Background: Despite the widespread use of the interview in the medical scho
ol admission process, many questions remain about its value and impact on t
he admissions decision. Are interviews merely a tradition and formality, or
do they carry an important weight in the selection decision? The dynamics,
potential bias associated with interviews, and their relative weight in th
e selection process are ongoing and important concerns of admissions commit
Purposes: To investigate the relative weight that the interview carries in
the selection process and whether valid interviews can be conducted without
the potential bias associated with prior knowledge of the applicants' acad
Methods: Interrater agreement was calculated for interviewer pairs, one of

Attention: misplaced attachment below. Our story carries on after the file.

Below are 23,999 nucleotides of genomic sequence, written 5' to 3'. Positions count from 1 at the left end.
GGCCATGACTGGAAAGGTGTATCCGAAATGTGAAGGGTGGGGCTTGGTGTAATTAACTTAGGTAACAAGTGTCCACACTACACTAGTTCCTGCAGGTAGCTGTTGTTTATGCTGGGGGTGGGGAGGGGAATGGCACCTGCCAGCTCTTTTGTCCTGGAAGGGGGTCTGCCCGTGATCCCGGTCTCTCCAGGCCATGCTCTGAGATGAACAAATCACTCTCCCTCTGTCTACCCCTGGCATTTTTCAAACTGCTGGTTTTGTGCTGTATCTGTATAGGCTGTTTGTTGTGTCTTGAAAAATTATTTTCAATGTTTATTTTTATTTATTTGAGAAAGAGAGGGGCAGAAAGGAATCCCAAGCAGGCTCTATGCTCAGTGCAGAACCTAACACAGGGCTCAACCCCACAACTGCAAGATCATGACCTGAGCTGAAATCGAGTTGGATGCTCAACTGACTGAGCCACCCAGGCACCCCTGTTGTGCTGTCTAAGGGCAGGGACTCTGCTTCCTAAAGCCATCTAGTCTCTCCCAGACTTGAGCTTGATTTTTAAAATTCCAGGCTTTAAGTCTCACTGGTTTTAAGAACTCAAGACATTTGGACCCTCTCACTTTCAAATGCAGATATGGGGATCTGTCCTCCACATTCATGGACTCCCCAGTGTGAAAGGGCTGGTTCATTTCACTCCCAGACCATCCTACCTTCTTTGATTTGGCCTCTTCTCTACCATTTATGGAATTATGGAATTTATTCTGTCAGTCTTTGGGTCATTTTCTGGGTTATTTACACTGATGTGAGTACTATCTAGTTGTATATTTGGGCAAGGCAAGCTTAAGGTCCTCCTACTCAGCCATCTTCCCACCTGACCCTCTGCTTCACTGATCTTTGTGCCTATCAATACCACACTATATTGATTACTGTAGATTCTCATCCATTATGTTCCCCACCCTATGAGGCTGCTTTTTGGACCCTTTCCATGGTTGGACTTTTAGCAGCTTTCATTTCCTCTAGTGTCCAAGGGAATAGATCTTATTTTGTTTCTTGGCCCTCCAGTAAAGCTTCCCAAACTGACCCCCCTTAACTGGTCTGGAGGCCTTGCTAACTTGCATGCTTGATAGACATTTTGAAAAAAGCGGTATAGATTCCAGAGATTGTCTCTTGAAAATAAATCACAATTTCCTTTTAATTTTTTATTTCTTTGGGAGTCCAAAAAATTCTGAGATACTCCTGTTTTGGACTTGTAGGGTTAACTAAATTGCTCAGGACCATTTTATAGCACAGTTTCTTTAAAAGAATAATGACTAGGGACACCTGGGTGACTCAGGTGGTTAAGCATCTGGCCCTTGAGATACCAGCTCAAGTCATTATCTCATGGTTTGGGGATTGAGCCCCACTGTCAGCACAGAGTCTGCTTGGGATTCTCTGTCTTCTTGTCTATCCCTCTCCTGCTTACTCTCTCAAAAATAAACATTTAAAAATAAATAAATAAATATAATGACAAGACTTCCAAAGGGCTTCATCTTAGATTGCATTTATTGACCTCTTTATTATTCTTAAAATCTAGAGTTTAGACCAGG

whom had reviewed the applicant file and one of whom had not. Interview rat
ings and selection votes for 2 consecutive years were also analyzed using a
multiple regression model.
Results: Interrater agreement was found to be high, indicating that the tra
ined raters were able to judge applicants' characteristics, independently o
f the quantitative data. Results of the regression analyses revealed that t
he interviewers' scores and the MCAT Verbal accounted for a substantial amo
unt of the variance in the selection decision.
Conclusions: Medical school selection interviews can carry a significant an
d important weight in the selection decision. Interviews should be structur
ed and conducted independently of the applicants' academic records.